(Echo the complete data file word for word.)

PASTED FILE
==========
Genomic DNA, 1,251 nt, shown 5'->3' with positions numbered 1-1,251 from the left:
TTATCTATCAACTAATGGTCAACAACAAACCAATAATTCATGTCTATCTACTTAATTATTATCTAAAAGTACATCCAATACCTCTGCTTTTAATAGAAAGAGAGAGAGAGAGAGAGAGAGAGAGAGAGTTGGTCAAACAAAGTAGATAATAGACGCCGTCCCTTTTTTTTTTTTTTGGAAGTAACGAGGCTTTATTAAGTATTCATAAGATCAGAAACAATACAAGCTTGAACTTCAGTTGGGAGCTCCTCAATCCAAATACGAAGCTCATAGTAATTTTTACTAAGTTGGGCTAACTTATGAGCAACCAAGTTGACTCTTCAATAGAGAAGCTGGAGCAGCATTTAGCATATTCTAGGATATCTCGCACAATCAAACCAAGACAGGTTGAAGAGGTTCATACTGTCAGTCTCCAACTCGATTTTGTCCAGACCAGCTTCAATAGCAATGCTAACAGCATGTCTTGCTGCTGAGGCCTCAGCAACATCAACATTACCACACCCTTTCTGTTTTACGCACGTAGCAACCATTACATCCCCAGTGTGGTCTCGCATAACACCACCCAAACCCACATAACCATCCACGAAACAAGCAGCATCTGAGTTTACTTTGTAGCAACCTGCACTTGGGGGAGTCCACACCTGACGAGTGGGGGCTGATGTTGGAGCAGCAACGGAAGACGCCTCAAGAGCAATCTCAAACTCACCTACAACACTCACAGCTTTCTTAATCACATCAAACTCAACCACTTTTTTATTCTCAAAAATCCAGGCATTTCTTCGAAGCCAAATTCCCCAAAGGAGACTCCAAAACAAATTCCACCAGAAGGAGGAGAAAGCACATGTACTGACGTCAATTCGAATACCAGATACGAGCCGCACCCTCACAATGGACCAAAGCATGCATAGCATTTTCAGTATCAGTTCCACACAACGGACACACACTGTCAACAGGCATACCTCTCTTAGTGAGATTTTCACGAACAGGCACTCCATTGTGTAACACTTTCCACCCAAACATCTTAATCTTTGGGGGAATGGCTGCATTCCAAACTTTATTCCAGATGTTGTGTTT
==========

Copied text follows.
Genomic DNA, 1,251 nt, shown 5'->3' with positions numbered 1-1,251 from the left:
TTATCTATCAACTAATGGTCAACAACAAACCAATAATTCATGTCTATCTACTTAATTATTATCTAAAAGTACATCCAATACCTCTGCTTTTAATAGAAAGAGAGAGAGAGAGAGAGAGAGAGAGAGAGTTGGTCAAACAAAGTAGATAATAGACGCCGTCCCTTTTTTTTTTTTTTGGAAGTAACGAGGCTTTATTAAGTATTCATAAGATCAGAAACAATACAAGCTTGAACTTCAGTTGGGAGCTCCTCAATCCAAATACGAAGCTCATAGTAATTTTTACTAAGTTGGGCTAACTTATGAGCAACCAAGTTGACTCTTCAATAGAGAAGCTGGAGCAGCATTTAGCATATTCTAGGATATCTCGCACAATCAAACCAAGACAGGTTGAAGAGGTTCATACTGTCAGTCTCCAACTCGATTTTGTCCAGACCAGCTTCAATAGCAATGCTAACAGCATGTCTTGCTGCTGAGGCCTCAGCAACATCAACATTACCACACCCTTTCTGTTTTACGCACGTAGCAACCATTACATCCCCAGTGTGGTCTCGCATAACACCACCCAAACCCACATAACCATCCACGAAACAAGCAGCATCTGAGTTTACTTTGTAGCAACCTGCACTTGGGGGAGTCCACACCTGACGAGTGGGGGCTGATGTTGGAGCAGCAACGGAAGACGCCTCAAGAGCAATCTCAAACTCACCTACAACACTCACAGCTTTCTTAATCACATCAAACTCAACCACTTTTTTATTCTCAAAAATCCAGGCATTTCTTCGAAGCCAAATTCCCCAAAGGAGACTCCAAAACAAATTCCACCAGAAGGAGGAGAAAGCACATGTACTGACGTCAATTCGAATACCAGATACGAGCCGCACCCTCACAATGGACCAAAGCATGCATAGCATTTTCAGTATCAGTTCCACACAACGGACACACACTGTCAACAGGCATACCTCTCTTAGTGAGATTTTCACGAACAGGCACTCCATTGTGTAACACTTTCCACCCAAACATCTTAATCTTTGGGGGAATGGCTGCATTCCAAACTTTATTCCAGATGTTGTGTTT